Politicians increasingly appear on television shows in roles we wouldn’t ordinarily expect – dancing, cooking, firing prospective employees. Jack Corbett, Matt Wood and Matt Flinders, in a recent article, explore how the social construction of celebrity can help to explain the rise of the ‘celebrity politician’ – most notably President-elect Donald Trump.
Political leaders have always been confronted by a paradox: how to appear above us (i.e. the statesman-like image) so we trust them to govern, while also appearing ‘like us’ (i.e. as ‘normal’ people) so they can claim to represent us. One way they have sought to resolve this paradox, and thus appear both ordinary and apart, is to adopt strategies from within the world of entertainment. As the pioneering work of John Street highlights, historically, this process has tended to work either one of two ways: politicians would surround themselves with celebrities, basking in the glow of their popularity, or else celebrities would step outside the world of show business and become politicians.
Despite the increasingly professionalised nature of contemporary politics and the narrow careerism it has beget, both strategies persist. Indeed, on the surface the rise of Trump would appear to be an archetypal case of the latter move in which celebrity has directly translated into political popularity. It would also perhaps explain why he has been able to defy many of the norms and conventions that govern Presidential election campaigns. The problem is that we have had numerous celebrities who became politicians before (think Schwarzenegger or even Reagan) but none have done it quite like Trump.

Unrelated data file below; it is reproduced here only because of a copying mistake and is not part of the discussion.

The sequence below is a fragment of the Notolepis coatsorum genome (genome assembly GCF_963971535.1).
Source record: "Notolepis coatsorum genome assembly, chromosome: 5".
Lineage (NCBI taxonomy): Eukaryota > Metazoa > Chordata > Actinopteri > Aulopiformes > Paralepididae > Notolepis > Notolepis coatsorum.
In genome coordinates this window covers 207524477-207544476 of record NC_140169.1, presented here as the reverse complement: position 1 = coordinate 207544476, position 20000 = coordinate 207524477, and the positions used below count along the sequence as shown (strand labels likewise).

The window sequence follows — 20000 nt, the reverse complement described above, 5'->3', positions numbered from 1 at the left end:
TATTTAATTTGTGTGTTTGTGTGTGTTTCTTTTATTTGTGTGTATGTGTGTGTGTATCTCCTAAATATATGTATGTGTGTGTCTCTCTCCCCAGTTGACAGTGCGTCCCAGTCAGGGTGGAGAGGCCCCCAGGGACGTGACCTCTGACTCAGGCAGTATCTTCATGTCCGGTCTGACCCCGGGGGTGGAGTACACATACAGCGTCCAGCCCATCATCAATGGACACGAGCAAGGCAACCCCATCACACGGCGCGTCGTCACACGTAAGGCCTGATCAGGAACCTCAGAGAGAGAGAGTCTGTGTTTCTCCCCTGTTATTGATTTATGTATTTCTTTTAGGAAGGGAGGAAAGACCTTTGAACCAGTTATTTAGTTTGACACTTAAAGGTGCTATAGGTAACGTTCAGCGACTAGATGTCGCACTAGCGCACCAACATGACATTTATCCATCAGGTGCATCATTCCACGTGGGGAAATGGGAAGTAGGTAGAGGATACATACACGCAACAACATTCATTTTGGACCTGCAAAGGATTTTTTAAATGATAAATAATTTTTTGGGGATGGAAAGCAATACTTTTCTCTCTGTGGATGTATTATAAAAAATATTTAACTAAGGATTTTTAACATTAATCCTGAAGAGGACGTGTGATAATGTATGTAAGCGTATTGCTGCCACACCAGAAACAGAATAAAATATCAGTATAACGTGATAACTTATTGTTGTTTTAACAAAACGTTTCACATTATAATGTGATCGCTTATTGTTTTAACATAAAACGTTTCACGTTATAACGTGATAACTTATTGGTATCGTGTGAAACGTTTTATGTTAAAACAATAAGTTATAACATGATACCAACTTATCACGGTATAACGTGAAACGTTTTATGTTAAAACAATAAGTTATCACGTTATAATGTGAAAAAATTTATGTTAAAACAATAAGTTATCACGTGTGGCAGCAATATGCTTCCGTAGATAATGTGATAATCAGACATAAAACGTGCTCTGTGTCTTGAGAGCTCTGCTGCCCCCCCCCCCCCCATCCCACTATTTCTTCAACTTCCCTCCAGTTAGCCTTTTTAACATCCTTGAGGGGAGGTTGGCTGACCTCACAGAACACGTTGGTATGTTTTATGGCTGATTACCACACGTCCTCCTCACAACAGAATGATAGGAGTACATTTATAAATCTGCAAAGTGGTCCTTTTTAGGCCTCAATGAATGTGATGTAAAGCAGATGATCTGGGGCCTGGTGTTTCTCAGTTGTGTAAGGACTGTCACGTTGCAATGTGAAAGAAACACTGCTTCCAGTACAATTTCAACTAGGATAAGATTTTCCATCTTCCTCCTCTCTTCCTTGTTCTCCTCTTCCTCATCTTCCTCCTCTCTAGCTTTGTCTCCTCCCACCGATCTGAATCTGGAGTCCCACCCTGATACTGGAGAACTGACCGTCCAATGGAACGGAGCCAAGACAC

Trump the reality celebrity
In a recent article that you can find here we attempted to make sense of this shift. Our argument in a nutshell is that Trump’s version of celebrity come politician stems from the unique combination of a pervasive anti-political climate and the rise of reality TV. In short, Trump is not just any old celebrity turned politician, he is a reality TV celebrity turned politician, and this distinction, made possible by broader shifts in the social construction of celebrity, can help explain why he has been elected in the manner that he has.
The reason why this mix of celebrity and politics, can, in the right hands, be so powerful for voters is that it allows Trump to perform democracy’s oldest trick: to better than us, so he can rule over us, but also like us, so he can understand us.
As a celebrity Trump trades on his wealth and fame which, in turn, allows him to foster an image of himself as a winner (i.e. we are going to win so much we will get sick of winning). It also allows him to claim he alone has a unique formula for success (i.e. the book that initially made him famous: The Art of the Deal) that sets him apart from other candidates.
This, in essence, is the conventional celebrity politician strategy. Those politicians who are not celebrities themselves can still trade on this form of celebrity – think Clinton and her cadre of endorsing singers and actors – but it’s not quite the same as being the real thing.
The problem with this strategy is that appearing apart can alienate the electorate. That is, politicians who pursue this strategy run the risk of being criticised for lacking the common touch, understanding ordinary people and their problems etc. Politicians who surround themselves with celebrities also run the risk of appearing fawning and pathetic (think Tony Blair).
Trump’s race to the bottom